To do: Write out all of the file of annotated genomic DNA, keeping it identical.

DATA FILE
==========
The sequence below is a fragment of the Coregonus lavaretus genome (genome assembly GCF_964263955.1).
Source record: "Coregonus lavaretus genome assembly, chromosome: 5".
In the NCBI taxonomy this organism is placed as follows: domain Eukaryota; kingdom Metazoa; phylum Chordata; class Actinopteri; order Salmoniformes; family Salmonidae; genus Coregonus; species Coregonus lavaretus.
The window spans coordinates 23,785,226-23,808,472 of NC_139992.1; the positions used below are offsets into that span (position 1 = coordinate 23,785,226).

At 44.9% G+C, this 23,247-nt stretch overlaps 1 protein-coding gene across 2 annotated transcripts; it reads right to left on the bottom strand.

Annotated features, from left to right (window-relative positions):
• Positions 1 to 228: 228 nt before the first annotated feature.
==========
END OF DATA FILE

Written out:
The sequence below is a fragment of the Coregonus lavaretus genome (genome assembly GCF_964263955.1).
Source record: "Coregonus lavaretus genome assembly, chromosome: 5".
In the NCBI taxonomy this organism is placed as follows: domain Eukaryota; kingdom Metazoa; phylum Chordata; class Actinopteri; order Salmoniformes; family Salmonidae; genus Coregonus; species Coregonus lavaretus.
The window spans coordinates 23,785,226-23,808,472 of NC_139992.1; the positions used below are offsets into that span (position 1 = coordinate 23,785,226).

At 44.9% G+C, this 23,247-nt stretch overlaps 1 protein-coding gene across 2 annotated transcripts; it reads right to left on the bottom strand.

Annotated features, from left to right (window-relative positions):
• Positions 1 to 228: 228 nt before the first annotated feature.